Responsibility of Living in the Greatest Country in the World

Over the last few weeks, I had the privilege of telling people that I was scheduled for Jury duty. Last Monday, I had to report to Middlesex County Superior Court for Jury duty at 8 a.m. in New Brunswick. 8 a.m. is early, especially if you are heading into a parking deck after battling route 18 traffic through East Brunswick.

Over the span of the several months that I had Jury duty scheduled, whenever I told people about it, the initial reaction I got was a look of sadness followed by, “But you’re a Lawyer, you should be able to get out of Jury duty, right?” Occasionally I would even get people telling me, “This is how you get out of Jury duty…” and they would proceed to share with me some funny ideas on how to get out of Jury duty.

Admittedly, Jury duty was not something for which I would volunteer. However, and I became more aware of this when I was there, it is a very important responsibility for the citizens who live in the greatest country in the world. In the end, I was not selected for a Jury. And I was relived – given the responsibilities I have for my family, for my clients & for my team. But what is everybody felt that way? No one would ever have their disputed heard by a Jury of our peers. We live in the greatest country in the world; this is our chance to do our part..

There are other parts of our lives in which we have responsibilities as well. For example:

  • When you have a family or a cause for which you care deeply, it is important that you choose what happens with your legacy.
  • When you have young children, you want to make sure that you meet your responsibility of taking care of them.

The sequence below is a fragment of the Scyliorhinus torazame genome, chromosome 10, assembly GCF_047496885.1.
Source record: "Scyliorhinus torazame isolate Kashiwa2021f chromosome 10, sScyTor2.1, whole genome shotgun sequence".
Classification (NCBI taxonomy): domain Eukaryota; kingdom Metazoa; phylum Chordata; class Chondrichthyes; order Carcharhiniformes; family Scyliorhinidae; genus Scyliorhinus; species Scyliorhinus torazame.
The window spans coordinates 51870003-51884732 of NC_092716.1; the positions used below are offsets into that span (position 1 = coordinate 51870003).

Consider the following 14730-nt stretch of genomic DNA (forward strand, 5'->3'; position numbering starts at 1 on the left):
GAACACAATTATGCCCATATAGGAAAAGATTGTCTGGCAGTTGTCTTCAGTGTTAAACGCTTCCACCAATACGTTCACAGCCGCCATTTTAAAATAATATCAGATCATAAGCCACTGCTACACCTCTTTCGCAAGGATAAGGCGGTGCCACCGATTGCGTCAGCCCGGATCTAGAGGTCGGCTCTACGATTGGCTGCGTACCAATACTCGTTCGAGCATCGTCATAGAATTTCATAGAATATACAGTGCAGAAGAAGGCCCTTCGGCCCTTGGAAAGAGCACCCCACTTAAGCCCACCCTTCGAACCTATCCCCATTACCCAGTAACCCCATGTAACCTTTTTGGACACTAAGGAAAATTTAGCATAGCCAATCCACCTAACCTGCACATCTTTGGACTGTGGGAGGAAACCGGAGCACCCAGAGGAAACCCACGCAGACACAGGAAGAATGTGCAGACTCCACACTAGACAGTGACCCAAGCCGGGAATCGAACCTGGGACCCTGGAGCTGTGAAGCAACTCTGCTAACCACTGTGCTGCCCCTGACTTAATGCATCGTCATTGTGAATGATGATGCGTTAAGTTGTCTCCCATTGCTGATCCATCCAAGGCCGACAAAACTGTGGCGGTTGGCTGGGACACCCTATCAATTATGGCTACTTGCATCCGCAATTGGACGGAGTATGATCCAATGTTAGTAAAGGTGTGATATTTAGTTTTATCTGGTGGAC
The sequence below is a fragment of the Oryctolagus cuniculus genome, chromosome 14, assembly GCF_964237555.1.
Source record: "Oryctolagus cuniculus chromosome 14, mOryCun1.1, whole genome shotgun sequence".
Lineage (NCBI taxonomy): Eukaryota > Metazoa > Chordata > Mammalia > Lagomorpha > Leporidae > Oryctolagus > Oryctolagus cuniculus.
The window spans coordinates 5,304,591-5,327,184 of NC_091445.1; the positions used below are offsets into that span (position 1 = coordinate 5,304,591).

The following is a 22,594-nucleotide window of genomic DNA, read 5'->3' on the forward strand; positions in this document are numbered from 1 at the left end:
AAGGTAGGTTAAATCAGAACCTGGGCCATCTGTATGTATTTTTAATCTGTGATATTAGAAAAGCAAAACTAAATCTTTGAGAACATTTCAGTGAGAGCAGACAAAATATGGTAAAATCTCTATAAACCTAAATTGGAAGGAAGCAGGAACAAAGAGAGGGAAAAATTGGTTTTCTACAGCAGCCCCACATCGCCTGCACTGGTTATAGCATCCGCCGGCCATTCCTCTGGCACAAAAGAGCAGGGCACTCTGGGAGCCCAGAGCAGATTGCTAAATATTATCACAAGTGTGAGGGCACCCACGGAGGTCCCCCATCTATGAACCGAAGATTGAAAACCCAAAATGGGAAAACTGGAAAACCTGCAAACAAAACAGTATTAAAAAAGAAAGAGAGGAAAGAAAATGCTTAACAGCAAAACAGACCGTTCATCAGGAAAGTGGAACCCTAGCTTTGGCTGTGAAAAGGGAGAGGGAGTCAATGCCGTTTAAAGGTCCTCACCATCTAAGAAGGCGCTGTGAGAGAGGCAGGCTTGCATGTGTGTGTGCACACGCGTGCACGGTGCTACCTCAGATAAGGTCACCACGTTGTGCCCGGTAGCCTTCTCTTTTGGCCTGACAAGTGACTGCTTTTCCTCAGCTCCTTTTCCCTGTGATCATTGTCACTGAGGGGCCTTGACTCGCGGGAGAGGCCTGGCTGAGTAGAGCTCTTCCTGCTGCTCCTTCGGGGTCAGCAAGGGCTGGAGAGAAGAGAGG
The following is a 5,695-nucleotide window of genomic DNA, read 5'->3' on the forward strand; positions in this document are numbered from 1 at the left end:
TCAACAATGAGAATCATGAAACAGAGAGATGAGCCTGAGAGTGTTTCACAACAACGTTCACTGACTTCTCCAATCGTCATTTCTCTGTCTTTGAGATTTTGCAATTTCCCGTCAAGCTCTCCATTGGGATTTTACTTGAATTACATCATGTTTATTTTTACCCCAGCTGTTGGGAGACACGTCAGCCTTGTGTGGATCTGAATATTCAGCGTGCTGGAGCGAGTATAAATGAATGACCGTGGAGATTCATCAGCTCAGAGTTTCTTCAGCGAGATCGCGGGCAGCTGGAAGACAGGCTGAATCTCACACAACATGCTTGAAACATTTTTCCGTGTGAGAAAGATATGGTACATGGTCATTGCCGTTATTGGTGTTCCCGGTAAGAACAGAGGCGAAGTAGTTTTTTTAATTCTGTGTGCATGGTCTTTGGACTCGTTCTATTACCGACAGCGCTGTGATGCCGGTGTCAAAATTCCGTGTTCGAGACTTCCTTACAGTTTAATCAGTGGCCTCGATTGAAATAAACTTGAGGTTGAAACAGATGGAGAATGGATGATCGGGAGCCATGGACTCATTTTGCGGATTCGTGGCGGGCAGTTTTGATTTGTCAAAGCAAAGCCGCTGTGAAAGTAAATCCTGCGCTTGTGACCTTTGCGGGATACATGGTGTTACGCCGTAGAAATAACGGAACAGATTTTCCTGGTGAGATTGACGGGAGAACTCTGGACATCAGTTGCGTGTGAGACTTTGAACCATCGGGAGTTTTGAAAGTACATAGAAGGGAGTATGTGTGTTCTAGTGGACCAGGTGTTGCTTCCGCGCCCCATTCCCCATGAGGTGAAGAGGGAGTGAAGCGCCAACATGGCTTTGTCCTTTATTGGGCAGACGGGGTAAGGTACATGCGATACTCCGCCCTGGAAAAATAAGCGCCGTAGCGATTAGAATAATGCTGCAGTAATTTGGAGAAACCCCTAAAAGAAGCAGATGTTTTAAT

• When you have adult children, your responsibility may be to leave behind a legacy or to protect your spouse against the cost of long-term care.

If we can help you to meet your responsibilities, please do not hesitate to reach out. I hope you enjoy the Articles below and remember: you are welcome to schedule a 15-minute call if you ever want to chat about those responsibilities.

The Power of Special Needs Planning & America’s Got Talent

This video has been making its rounds on Facebook and other forms of social media and, in my opinion, it is impossible to watch this without tearing up. For any parent, it is an amazing feeling to nurture a gift or a skill that your child develops and to ultimately see them perform at the highest level.

However, when a child has special needs, there may be a temptation to set the bar a little lower: the story of Kodi Lee is nothing short of jaw dropping. But it is also a testament as to what the power of love and nurturing can accomplish for any child, even a child with special needs. Kodi Lee is blind and has autism. However, with his mother’s love and family’s support, Kodi Lee accomplished what you are able to see in the video above.

All parents wish for their children to achieve their potential. If, God forbid, something did happen to the parents, either a disability or an incapacity, parents must plan to leave behind sufficient resources (money) to accomplish this goal. I hope you enjoy the video and I hope it inspires you. If you or someone in your life has a child or an adult with special needs in their life, please forward this video to them. And if they haven’t taken care of any planning, please encourage them to do so. It doesn’t have to be complex, but it does have to be done. Have an amazing day.